Instagram update tells users who they don’t like to make it easier to unfollow

Instagram has added a new feature to let you find out who you don’t like.

The tool is intended to allow users to clean up their news feeds by unfollowing accounts they don’t interact with or want to see less of.

It comes alongside another tool that lets people see who they hear from most, which is also supposed to help people curate their feeds.

The tool can be found by heading to your own profile and clicking the “following” button. From there, you’ll see the normal list of everyone you follow, but also the new update.

There is an option for looking at the Instagram accounts that appear most in your feed. Those are also likely to be the ones you interact with most, given that Instagram prizes things like likes when deciding what to show, but could also be annoying accounts that post too much.

The other option shows users who they interact with least. That can include dozens of people that might be worth unfollowing if their feed or stories are becoming overwhelming.

The new feature was found in testing late last year, but has finally rolled out to everyone with a new update and announcement from Instagram.

It comes after the app also added the option to see the people you follow sorted by how recently you started doing so. That is similarly intended to allow people to better understand their feed, and get rid of anyone they followed a long time ago but no longer wish to see posts from.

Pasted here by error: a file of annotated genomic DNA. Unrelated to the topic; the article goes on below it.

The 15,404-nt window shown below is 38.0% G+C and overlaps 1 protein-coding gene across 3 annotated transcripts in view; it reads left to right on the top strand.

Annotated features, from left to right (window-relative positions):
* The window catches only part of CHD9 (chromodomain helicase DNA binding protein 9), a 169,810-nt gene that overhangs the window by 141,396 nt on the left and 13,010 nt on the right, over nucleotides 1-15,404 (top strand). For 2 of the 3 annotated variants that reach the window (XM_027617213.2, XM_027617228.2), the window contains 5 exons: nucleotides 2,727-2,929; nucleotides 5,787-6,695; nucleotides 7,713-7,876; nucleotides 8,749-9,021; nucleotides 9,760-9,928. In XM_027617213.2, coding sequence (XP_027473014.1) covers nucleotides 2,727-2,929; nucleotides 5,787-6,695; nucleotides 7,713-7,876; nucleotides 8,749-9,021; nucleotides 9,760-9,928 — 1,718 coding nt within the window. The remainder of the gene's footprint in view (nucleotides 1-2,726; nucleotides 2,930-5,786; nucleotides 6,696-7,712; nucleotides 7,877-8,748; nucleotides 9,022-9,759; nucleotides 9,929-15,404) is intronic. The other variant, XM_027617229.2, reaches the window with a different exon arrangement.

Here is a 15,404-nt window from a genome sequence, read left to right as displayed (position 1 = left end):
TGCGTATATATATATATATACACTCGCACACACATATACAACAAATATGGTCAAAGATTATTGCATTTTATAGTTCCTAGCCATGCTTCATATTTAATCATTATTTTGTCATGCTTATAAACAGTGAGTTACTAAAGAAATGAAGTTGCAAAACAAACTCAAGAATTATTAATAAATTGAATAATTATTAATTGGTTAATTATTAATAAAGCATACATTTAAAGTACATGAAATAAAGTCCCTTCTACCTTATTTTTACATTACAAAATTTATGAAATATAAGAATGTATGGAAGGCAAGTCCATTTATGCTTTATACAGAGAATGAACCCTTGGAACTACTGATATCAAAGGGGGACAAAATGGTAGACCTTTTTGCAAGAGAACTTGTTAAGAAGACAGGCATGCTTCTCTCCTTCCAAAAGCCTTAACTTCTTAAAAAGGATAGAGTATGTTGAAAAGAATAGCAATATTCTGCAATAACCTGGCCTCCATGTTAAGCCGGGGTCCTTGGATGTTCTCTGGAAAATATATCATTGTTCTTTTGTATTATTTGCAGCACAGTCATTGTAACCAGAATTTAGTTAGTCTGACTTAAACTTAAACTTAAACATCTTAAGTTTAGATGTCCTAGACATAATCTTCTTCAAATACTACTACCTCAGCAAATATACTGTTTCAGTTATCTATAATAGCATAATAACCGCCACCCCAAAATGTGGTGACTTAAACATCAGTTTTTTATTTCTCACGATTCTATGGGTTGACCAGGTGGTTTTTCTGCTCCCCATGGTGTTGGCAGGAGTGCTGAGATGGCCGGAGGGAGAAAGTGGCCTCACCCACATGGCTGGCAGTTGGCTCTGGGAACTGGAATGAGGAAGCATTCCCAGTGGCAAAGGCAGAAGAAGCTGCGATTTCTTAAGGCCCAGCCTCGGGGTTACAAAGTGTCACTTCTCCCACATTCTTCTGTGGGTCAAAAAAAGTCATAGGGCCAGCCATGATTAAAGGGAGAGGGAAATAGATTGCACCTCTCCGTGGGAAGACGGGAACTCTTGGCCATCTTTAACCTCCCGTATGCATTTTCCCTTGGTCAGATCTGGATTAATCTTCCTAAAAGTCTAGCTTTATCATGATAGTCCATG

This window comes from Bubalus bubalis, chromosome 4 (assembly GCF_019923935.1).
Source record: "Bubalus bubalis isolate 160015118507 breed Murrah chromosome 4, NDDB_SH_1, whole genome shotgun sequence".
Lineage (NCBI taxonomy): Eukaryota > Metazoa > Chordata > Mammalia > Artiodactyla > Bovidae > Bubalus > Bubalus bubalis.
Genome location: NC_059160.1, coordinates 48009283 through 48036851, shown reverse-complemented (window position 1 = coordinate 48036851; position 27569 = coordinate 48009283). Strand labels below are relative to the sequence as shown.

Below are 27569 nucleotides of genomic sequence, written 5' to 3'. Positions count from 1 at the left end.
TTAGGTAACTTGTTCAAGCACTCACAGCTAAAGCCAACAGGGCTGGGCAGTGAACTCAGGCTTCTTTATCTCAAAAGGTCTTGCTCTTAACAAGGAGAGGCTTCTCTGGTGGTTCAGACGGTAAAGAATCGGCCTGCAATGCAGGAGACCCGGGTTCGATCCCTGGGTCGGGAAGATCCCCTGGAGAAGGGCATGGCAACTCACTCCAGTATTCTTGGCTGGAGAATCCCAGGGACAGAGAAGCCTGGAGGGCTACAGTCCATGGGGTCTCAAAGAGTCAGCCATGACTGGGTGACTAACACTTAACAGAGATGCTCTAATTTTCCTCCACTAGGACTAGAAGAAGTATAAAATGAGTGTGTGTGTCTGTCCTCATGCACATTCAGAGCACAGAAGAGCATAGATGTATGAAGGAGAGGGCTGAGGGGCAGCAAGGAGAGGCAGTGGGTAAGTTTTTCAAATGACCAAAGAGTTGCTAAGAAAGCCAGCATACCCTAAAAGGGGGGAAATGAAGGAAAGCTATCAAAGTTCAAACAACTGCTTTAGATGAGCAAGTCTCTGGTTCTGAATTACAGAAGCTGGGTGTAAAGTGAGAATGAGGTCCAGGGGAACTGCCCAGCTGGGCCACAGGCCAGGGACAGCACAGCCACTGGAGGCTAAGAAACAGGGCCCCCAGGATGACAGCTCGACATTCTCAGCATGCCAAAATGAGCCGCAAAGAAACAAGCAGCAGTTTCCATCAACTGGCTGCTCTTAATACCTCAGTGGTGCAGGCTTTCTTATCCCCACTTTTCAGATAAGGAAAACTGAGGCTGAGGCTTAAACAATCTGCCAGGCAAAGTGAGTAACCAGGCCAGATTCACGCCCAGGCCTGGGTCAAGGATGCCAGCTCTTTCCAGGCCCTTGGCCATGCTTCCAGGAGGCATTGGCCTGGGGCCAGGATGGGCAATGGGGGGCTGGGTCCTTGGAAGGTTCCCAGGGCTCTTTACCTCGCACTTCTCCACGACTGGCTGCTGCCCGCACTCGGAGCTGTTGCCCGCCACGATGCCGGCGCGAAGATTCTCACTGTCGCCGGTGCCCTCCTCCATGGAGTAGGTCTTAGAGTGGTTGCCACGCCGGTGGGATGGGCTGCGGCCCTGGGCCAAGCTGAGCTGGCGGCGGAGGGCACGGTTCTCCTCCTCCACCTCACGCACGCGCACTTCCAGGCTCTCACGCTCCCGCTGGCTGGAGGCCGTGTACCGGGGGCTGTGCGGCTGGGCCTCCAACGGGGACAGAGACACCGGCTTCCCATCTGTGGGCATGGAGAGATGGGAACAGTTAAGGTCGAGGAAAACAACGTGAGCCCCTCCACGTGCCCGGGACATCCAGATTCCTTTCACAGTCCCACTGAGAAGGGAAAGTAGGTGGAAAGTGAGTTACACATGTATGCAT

All of the features are intended to allow people to have more control of their news feed and hopefully better curate what they want to see.

“Instagram is really about bringing you closer to the people and things you care about — but we know that over time, your interests and relationships can evolve and change,” a spokesperson said.

“Whether you graduate, move to a new city, or become obsessed with a new interest and find a community, we want to make it easier to manage the accounts you follow on Instagram so that they best represent your current connections and interests.”

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